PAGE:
There are several young rappers in Finland whose lyrics and videos allude to gang activity. There are Finnish-language rap videos from many different makers on YouTube, where men wear commando hats or cover their faces with scarves.

Some of these people are connected by a number printed on their outfits. The lyrics may suggest that this is the group that rules a certain suburb and outsiders have no business there. Shooting is simulated using hand signals.

Helsinki police have become aware of these “gangs” who are using various number combinations or names, from time to time. Some of these “gangs” also appear in Finnish rap videos. However, according to police, the matter has no greater connection to rap music.

“It is good that young people engage in music. There will certainly be people among them who end up being our clients, but in no way have their connections to rap been particularly visible in our work,” says Detective Inspector Marko Forss of the Helsinki Police Department’s youth unit.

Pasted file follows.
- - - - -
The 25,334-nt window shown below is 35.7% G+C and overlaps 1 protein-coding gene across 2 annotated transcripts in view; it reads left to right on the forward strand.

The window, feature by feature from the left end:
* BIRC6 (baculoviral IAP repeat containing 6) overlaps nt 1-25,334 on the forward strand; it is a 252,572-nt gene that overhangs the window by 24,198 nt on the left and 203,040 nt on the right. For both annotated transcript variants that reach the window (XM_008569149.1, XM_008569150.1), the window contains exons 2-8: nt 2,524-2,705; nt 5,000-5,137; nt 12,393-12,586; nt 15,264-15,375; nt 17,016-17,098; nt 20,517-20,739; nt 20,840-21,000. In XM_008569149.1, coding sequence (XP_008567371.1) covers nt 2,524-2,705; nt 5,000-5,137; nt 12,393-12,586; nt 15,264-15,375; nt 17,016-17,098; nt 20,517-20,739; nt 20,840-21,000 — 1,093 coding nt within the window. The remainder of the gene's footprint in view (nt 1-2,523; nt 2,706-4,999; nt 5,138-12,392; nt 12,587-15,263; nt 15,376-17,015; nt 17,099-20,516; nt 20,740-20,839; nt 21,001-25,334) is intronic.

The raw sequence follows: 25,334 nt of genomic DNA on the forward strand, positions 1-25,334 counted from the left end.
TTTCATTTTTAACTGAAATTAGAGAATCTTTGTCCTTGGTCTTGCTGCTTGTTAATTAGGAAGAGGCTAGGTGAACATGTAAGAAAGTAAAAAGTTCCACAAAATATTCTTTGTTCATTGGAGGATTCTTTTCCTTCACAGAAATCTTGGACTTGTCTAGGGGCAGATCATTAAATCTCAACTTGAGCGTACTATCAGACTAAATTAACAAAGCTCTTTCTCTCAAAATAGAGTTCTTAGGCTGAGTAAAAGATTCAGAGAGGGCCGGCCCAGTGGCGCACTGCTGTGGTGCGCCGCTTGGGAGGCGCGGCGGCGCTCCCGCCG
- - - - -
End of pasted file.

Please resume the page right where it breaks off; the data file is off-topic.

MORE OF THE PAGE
If rappers show gang signs in pictures, it could also be an homage to the origins of gangsta rap in 1980s Los Angeles. There were hundreds of street gangs in LA at the time and gangsta rap became an alternative to violence.

“Throwing gang signs describes a sense of belonging: ‘This is our rapper, and this is our crowd,'” Miettinen says.

Marginalisation is heard in rap

Social media allows for different artists to perform without the gatekeepers of traditional record companies. No one tells these artists to tidy up their speeches or put on a collared shirt.